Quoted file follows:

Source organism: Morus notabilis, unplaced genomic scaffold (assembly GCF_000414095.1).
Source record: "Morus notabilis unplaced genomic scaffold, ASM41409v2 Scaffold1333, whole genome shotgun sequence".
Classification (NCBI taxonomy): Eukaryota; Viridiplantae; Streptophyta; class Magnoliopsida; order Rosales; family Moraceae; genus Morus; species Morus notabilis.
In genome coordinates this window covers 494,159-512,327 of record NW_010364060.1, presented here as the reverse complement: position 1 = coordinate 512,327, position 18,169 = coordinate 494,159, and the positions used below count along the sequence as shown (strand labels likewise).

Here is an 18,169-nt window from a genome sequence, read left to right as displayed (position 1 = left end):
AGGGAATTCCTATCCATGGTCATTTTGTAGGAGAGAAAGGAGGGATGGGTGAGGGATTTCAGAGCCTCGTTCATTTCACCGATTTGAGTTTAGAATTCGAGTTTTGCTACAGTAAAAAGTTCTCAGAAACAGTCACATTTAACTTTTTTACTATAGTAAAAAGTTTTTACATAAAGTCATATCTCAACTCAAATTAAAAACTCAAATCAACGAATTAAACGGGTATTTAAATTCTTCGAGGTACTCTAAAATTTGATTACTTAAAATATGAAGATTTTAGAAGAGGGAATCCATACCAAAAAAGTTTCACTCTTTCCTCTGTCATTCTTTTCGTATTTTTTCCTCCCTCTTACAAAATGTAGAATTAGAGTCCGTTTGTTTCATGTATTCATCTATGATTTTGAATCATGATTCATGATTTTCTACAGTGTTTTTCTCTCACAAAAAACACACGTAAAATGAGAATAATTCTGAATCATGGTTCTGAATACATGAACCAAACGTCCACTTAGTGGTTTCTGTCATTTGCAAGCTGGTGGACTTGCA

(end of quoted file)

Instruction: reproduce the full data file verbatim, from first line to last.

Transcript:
Source organism: Morus notabilis, unplaced genomic scaffold (assembly GCF_000414095.1).
Source record: "Morus notabilis unplaced genomic scaffold, ASM41409v2 Scaffold1333, whole genome shotgun sequence".
Classification (NCBI taxonomy): Eukaryota; Viridiplantae; Streptophyta; class Magnoliopsida; order Rosales; family Moraceae; genus Morus; species Morus notabilis.
In genome coordinates this window covers 494,159-512,327 of record NW_010364060.1, presented here as the reverse complement: position 1 = coordinate 512,327, position 18,169 = coordinate 494,159, and the positions used below count along the sequence as shown (strand labels likewise).

Here is an 18,169-nt window from a genome sequence, read left to right as displayed (position 1 = left end):
AGGGAATTCCTATCCATGGTCATTTTGTAGGAGAGAAAGGAGGGATGGGTGAGGGATTTCAGAGCCTCGTTCATTTCACCGATTTGAGTTTAGAATTCGAGTTTTGCTACAGTAAAAAGTTCTCAGAAACAGTCACATTTAACTTTTTTACTATAGTAAAAAGTTTTTACATAAAGTCATATCTCAACTCAAATTAAAAACTCAAATCAACGAATTAAACGGGTATTTAAATTCTTCGAGGTACTCTAAAATTTGATTACTTAAAATATGAAGATTTTAGAAGAGGGAATCCATACCAAAAAAGTTTCACTCTTTCCTCTGTCATTCTTTTCGTATTTTTTCCTCCCTCTTACAAAATGTAGAATTAGAGTCCGTTTGTTTCATGTATTCATCTATGATTTTGAATCATGATTCATGATTTTCTACAGTGTTTTTCTCTCACAAAAAACACACGTAAAATGAGAATAATTCTGAATCATGGTTCTGAATACATGAACCAAACGTCCACTTAGTGGTTTCTGTCATTTGCAAGCTGGTGGACTTGCA